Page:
"Les prêtres peuvent bien faire aux baptisés l'onction du chreme, pourvu qu'il soit consacre par l'eveque; mais ils n'en peuvent pas marquer le front, cela n'est permis qu'aux évêques, quand ils donnent le S. Esprit." I have not the original before me, and so I give the statement of this accurate historian. It hardly bears out the general assertion that the application of the Chrism dates from this period. Whether the Chrism was used in making the sign of the cross on the forehead the extract does not say. At all events the innovation did not at once become popular in the Western Church. The first Council of Orange, A. D. 441, ordered that Chrism should not be administered at Confirmation, unless from some necessary cause it had been omitted at Baptism. (Rirst Council Orange Can. II.) The second Council of Aries, A.D. 452, also adopted this decree, and even as far on as the time of Alcuin, writers in describing Confirmation often mention only the Laying on of Hands and say nothing about Unction.
Thus, Alcuin says, "Novissime per imposi-tionem manus a summo sacerdote septiformis gratiae Spiritum accepit."
This fact must be borne in mind. The Chrism only became a part of the Confirmation Rite in the Western Churches at a comparatively late date. As I have shown it was looked upon as a part of Baptism for generations after Cyprian's day; and when the innovation was introduced some time in the 5th century, it was frequently resisted, and actually forbidden by the decrees of provincial councils. We therefore are not to think, that in any of the directions regarding the re-confirmation of heretics, anything was wanting to the completeness of the Rite, because it is not ordered that they should receive the Chrism as well as the Laying on of Hands. As soon as the Chrism became a part of the Rite of Confirmation, heretics returning to the Communion of the Church received it, as well as Imposition of Hands. I think I have shown, beyond question, that in Cyprian's day there was no distinction whatever between an ordinary Confirmation and the Laying on of Hands by which heretics were reconciled to the Church.
The Rite was administered for the same purpose in either ease: to bestow the seven-fold gift of the Spirit. It was held that heretics did not have the Spirit, and therefore could not give the Spirit. Their Confirmation, therefore, was null and void, and must be repeated. We know Cyprian contended it was not enough to re-confirm the heretic, he insisted, also, on re-baptism. But the mind of the Church was that Cyprian was in error. The ancient custom, against which he so vigorously protested, remained the rule, that the heretic should be reconciled to the Church by Confirmation. Before turning from the clear testimony of this writer, which seems to me to show conclusively that the re-confirmation of the heretic is the ancient custom and rule of the Catholic Church, I will quote from his letter to Firmilian (Epistle 74). In section 8 he cites the case of those disciples at Ephesus to whom St. Paul ordered Christian Baptism to be administered and then confirmed them, and he goes on to say: "But what kind of a thing is it, that when we see that Paul after John's baptism, baptized his disciples again, we are hesitating to baptize those who come to the Church from heresy after their unhallowed and profane dipping. Unless, perchance, Paul was inferior to the Bishops of these times, so that these indeed can by Imposition of Hands alone give the Holy Spirit to those heretics who come (to the Church), while Paul was not fitted to give the Holy Spirit by Imposition of Hands to those who had been baptized by John, unless he had first baptized them also with the baptism of the Church." I think there is no possibility of avoiding the conclusion, that if it was Confirmation St. Paul gave to the men of Ephesus, then it was by Confirmation that heretics were received by the Church in the days of Cyprian.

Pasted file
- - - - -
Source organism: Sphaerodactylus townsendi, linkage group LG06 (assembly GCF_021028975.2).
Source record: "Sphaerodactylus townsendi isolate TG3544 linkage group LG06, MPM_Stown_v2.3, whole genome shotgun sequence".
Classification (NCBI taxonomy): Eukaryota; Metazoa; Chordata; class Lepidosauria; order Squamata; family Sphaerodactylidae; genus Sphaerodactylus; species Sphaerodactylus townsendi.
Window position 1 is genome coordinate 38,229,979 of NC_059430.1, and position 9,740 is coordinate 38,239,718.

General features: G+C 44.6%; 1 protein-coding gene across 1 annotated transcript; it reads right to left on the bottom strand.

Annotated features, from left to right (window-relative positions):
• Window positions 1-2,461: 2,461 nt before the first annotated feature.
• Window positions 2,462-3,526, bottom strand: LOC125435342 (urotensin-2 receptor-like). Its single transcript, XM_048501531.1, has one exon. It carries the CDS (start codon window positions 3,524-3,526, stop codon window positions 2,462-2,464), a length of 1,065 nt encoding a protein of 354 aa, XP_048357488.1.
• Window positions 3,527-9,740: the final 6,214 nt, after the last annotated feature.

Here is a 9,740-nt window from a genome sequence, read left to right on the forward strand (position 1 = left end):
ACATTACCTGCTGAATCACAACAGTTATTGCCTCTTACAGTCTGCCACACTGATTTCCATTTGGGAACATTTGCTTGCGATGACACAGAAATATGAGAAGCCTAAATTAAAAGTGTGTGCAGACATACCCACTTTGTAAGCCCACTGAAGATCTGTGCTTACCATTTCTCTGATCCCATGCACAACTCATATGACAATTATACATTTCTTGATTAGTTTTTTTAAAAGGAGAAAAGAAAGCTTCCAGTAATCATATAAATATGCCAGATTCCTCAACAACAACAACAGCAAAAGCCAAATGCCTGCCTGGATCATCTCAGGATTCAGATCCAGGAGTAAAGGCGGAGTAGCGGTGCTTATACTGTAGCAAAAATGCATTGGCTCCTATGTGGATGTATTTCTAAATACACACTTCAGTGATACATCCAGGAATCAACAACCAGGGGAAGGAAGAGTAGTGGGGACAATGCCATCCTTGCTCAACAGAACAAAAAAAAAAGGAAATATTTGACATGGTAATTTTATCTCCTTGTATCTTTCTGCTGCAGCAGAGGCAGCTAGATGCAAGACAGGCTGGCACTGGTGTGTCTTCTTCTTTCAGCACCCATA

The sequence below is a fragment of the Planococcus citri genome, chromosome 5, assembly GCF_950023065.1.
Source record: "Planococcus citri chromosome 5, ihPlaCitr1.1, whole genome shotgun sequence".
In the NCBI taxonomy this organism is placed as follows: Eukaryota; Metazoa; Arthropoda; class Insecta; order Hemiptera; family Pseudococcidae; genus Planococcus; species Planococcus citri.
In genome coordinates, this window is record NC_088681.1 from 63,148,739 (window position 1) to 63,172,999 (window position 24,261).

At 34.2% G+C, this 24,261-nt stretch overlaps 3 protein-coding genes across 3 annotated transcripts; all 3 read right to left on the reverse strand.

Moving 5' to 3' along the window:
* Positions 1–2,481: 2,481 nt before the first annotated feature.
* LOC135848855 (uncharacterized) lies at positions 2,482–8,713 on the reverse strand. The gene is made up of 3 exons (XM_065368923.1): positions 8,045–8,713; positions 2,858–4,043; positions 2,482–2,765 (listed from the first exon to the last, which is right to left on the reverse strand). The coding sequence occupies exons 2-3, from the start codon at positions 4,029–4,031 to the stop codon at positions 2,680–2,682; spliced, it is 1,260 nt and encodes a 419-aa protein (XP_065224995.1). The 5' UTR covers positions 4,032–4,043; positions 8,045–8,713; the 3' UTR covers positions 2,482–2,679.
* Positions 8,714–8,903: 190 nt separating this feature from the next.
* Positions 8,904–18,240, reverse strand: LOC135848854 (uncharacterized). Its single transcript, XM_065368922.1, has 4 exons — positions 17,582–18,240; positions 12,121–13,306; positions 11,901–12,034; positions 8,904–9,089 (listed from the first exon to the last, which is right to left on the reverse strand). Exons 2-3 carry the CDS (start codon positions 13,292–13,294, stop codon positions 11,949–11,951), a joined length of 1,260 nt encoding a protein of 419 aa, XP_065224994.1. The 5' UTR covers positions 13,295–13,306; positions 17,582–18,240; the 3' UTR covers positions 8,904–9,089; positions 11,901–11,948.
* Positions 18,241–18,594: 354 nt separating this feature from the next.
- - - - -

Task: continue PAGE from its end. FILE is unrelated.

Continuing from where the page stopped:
Neither he nor his adversaries ever dreamed of the easy refutation of each other's arguments which would have resulted from the simple denial of the identity of the two ceremonies. That was reserved for a later generation which had been misled by a Roman novelty, and tempted to forget a Catholic principle. It will suffice to show that the ancient custom of re-confirming heretics obtained in the Church for fully two hundred years after Cyprian's contest with Stephen, as the unquestioned rule. At the Council of Aries held some sixty years after Cyprian's death, it was decreed (Canon 8) that when heretics who had been baptized in the Name of the Trinity returned to the Church they should be reconciled by Imposition of Hands, that they might receive the Holy Spirit. Siricius, Bishop of Rome A.D. 384, in his letter to Himerius, Bishop of Tarragona, orders that converts from Arianism should not be re-baptized, but attached to the Catholic Communion by means of the invocation of the seven-fold Spirit only, by Imposition of the Bishop's Hand. "Per invocationem solam septiformis Spiritus episcopalis manus impositione." Fleury's comment is, "C'est-à-dire qu'on leur donnera la confirmation." Canon Mason says: "It is but a dispute about words when it is debated whether such an act is, or is not Confirmation. The seven-fold Spirit is the Confirmation Gift."